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Ballast Water : An Invitation to Invasive Species
By Tanvi Patil

Ballast Water is water carried in ships ballast tanks to improve the stability, balance and trim. It is taken up or discharge when cargo is loaded or unloaded, or when the ship needs the extra stability is severe weather. When ships takes on ballast water, plants and animals that live in ocean are also picked up. Discharging this ballast releases water releases other organisms into new areas where they become marine pests

Threats due to Ballast Water :

While Ballast Water is essential for safe and efficient modern shipping operations, it may pose serious ecological, economic and health problems due to multitude of marine species carried in ships Ballast Water.

The problem of invasive species in ship’s Ballast Water is due to expanded trade and traffic volume over last few decades. The effect in many areas of world is devasting, quantitative data shows the rate of bio-invasion is continuing to increase at an alarming rate and new areas are being invaded all the time. The spread of invasive species is recognized as one the greatest threat to ecology, damage to biodiversity economics of planet. Biofouling is also considered one main vector for bioinvasion and described as the undesirable accumulation of microorganism, plants, algae and animal submerged structure.

Examples of Some Major Aquatic Bio-Invasions :

Sr. No Name Native to Introduced to Impacts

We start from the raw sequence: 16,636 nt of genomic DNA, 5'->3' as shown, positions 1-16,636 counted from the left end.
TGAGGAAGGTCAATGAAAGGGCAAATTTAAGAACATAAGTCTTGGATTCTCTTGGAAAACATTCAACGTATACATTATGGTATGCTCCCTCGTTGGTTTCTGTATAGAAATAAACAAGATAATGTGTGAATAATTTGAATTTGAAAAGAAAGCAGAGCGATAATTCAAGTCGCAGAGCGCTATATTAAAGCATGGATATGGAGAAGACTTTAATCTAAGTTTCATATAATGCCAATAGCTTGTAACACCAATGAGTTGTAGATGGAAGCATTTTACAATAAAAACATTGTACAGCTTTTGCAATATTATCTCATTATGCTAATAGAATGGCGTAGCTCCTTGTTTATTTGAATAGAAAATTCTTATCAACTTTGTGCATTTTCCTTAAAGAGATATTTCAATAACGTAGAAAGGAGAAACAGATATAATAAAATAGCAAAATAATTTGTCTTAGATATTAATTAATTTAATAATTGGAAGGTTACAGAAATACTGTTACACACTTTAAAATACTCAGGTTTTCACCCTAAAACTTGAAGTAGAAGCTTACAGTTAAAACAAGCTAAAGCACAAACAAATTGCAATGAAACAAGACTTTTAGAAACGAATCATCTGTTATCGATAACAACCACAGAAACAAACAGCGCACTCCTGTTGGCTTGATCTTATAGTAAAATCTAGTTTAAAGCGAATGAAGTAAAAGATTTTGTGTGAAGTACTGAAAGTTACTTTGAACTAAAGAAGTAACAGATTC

1 Zebra Mussel Eastern Europe Western & Northern Europe Displaces native aquatic life, alters habitat, ecosystem. Blocks water intake pipes, sluiches and irrigation ditches. Economic cost for USA alone from these mussels was US$750 million in 1989-2000
2 Asian Kelp Northern Asia Southern Australia, New Zealand Displaces native algae and marine life. Alters habitat and ecosystem. May affect commercial shellfish stocks through space competition and alteration of habitat.
3 Cholera (Vibrio Cholera) Various strains with broad ranges Southern Australia, Gulf of Mexico and other areas Some cholera epidemics are reported to be have been associated with ballast wate


Ballast Water Management :

All ships should require to implement a Ballast Water management plans. During the Convention Development Process, considerable efforts were made to formulate appropriate standards for Ballast Water management. They are the Ballast Water exchange standard and the Ballast Water performance standard. Ships performing Ballast Water exchange shall do so with an efficiency of 95 per cent volumetric exchange of Ballast Water and ships using a Ballast Water Management System (BWMS) shall meet a performance standard based on agreed numbers of organisms per unit of volume.

Anti-fouling paints are used to coat the bottoms of ships to prevent sea life such as algae and molluscs attaching themselves to hull and thereby slowing down the ship and increasing fuel consumption.


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